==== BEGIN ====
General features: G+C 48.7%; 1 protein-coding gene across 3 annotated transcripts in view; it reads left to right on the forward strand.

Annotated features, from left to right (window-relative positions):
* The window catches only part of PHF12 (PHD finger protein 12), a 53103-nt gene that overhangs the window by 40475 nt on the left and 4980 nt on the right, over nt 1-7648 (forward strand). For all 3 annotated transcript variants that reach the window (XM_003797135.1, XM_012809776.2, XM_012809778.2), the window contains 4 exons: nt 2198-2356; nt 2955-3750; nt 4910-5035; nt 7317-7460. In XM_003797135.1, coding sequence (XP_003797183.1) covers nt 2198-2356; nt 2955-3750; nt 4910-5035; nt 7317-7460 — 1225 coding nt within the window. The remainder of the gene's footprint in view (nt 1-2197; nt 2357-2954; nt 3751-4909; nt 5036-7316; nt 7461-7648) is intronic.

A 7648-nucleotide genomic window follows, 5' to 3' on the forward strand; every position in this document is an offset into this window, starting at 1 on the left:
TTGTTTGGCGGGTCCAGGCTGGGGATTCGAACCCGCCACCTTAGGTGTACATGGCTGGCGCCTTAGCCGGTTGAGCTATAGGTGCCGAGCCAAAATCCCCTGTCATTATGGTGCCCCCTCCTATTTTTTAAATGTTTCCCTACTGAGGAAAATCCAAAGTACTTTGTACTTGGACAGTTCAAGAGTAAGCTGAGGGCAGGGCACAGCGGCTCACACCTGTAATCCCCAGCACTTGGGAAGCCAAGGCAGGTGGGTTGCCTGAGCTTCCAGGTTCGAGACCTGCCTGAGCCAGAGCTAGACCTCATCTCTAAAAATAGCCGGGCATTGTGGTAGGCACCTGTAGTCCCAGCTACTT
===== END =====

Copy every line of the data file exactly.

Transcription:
General features: G+C 48.7%; 1 protein-coding gene across 3 annotated transcripts in view; it reads left to right on the forward strand.

Annotated features, from left to right (window-relative positions):
* The window catches only part of PHF12 (PHD finger protein 12), a 53103-nt gene that overhangs the window by 40475 nt on the left and 4980 nt on the right, over nt 1-7648 (forward strand). For all 3 annotated transcript variants that reach the window (XM_003797135.1, XM_012809776.2, XM_012809778.2), the window contains 4 exons: nt 2198-2356; nt 2955-3750; nt 4910-5035; nt 7317-7460. In XM_003797135.1, coding sequence (XP_003797183.1) covers nt 2198-2356; nt 2955-3750; nt 4910-5035; nt 7317-7460 — 1225 coding nt within the window. The remainder of the gene's footprint in view (nt 1-2197; nt 2357-2954; nt 3751-4909; nt 5036-7316; nt 7461-7648) is intronic.

A 7648-nucleotide genomic window follows, 5' to 3' on the forward strand; every position in this document is an offset into this window, starting at 1 on the left:
TTGTTTGGCGGGTCCAGGCTGGGGATTCGAACCCGCCACCTTAGGTGTACATGGCTGGCGCCTTAGCCGGTTGAGCTATAGGTGCCGAGCCAAAATCCCCTGTCATTATGGTGCCCCCTCCTATTTTTTAAATGTTTCCCTACTGAGGAAAATCCAAAGTACTTTGTACTTGGACAGTTCAAGAGTAAGCTGAGGGCAGGGCACAGCGGCTCACACCTGTAATCCCCAGCACTTGGGAAGCCAAGGCAGGTGGGTTGCCTGAGCTTCCAGGTTCGAGACCTGCCTGAGCCAGAGCTAGACCTCATCTCTAAAAATAGCCGGGCATTGTGGTAGGCACCTGTAGTCCCAGCTACTT